Bhojanakuthuhalam - Part I - Contents (17th Century)

February 10, 2013 

Bhojanakuthuhalam, curiosity about food, is an important seventeenth century culinary text in Sanskrit by Raghunatha Suri. Like many other ancient texts it is a compilation of information available on the subject from ancient ayurvedic texts through the medieval texts available at that time which includes texts such as Raja Nighantu, Bhavaprakasa, Ashtangahridaya, Dhanvantari Nighantu, and Hridayadipaka. It deals with the varieties of food and drink, their characteristics, and their nutritious value constituting both vegetarian and non-vegetarian food.

In 1674 Maratha general Ekoji, a half-brother of the great Maratha king Shivaji, seized Thanjavur and made himself king. He was also a patron of scholars. The author of Bhojanakuthuhalam Raghunatha Suri was a Maratha Brahmin who lived in Thanjavur during the reign of Ekoji. Raghunatha Suri was inspired and encouraged by his patron to compose this work. Although the author belonged to the Brahmin caste that practiced vegetarianism, interestingly Bhojanakuthuhalam includes descriptions of non-vegetarian food. Perhaps this was because meat based dishes were popular at the palace of his royal patron. The author was also a great devotee of Lord Ananthadeva, who he mentions several times in his writing.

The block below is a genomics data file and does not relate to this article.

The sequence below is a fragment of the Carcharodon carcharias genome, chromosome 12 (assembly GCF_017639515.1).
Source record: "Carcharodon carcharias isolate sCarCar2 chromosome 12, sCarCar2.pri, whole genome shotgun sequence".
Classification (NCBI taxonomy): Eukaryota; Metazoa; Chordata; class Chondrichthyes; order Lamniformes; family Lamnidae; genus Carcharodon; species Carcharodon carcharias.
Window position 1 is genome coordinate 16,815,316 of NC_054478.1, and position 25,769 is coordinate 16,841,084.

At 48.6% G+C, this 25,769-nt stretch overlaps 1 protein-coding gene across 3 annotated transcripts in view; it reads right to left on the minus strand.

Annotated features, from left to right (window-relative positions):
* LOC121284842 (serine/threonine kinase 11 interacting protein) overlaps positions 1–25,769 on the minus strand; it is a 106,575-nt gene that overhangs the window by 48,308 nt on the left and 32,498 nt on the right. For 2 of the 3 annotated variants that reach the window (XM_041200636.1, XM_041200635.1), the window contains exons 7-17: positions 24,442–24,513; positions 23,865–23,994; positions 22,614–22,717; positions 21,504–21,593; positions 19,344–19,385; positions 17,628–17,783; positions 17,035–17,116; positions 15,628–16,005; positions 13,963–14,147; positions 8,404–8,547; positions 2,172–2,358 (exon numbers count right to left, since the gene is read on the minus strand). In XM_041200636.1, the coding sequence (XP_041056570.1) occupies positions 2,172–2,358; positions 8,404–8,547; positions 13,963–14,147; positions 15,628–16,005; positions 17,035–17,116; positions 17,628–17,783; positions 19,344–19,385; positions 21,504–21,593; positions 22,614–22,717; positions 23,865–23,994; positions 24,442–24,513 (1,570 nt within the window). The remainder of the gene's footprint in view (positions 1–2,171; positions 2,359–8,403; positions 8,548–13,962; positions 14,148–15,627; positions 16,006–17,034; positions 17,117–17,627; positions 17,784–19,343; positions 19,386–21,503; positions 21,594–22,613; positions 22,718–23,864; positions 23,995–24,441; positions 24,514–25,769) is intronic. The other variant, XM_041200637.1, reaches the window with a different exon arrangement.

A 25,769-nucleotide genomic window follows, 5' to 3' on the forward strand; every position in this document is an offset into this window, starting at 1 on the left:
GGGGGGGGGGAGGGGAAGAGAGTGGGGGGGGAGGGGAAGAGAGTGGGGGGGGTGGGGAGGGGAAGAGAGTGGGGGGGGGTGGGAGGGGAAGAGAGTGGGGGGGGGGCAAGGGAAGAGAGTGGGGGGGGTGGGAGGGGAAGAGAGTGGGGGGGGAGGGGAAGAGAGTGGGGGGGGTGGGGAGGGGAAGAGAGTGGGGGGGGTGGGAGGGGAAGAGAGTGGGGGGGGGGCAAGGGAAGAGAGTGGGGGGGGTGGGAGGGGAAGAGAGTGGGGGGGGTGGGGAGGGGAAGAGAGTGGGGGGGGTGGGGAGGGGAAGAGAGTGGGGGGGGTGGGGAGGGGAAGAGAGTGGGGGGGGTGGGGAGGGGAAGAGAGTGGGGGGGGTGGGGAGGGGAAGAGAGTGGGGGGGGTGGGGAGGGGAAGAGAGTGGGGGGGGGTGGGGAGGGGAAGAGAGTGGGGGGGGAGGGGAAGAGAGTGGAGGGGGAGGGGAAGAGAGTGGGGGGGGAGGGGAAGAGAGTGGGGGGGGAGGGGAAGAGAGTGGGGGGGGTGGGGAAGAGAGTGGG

Bhojanakuthuhalam is divided in three parts. The first part of the book describes dravyagunas - properties of ingredients and cooked food - in a detailed scientific manner. The other two segments are about edible and non-edible ingredients from the perspective of ethics and the dharma sastra philosophy.

Dravyaguna segment of Bhojanakuthuhalam begins with an invocation of Lord Ganesha, the remover of all obstacles. It is followed by prayers to Lord Dhanvanthari, the father of Ayurveda, and to the author's mentors. The topics discussed in detail are divided into various sections as follows: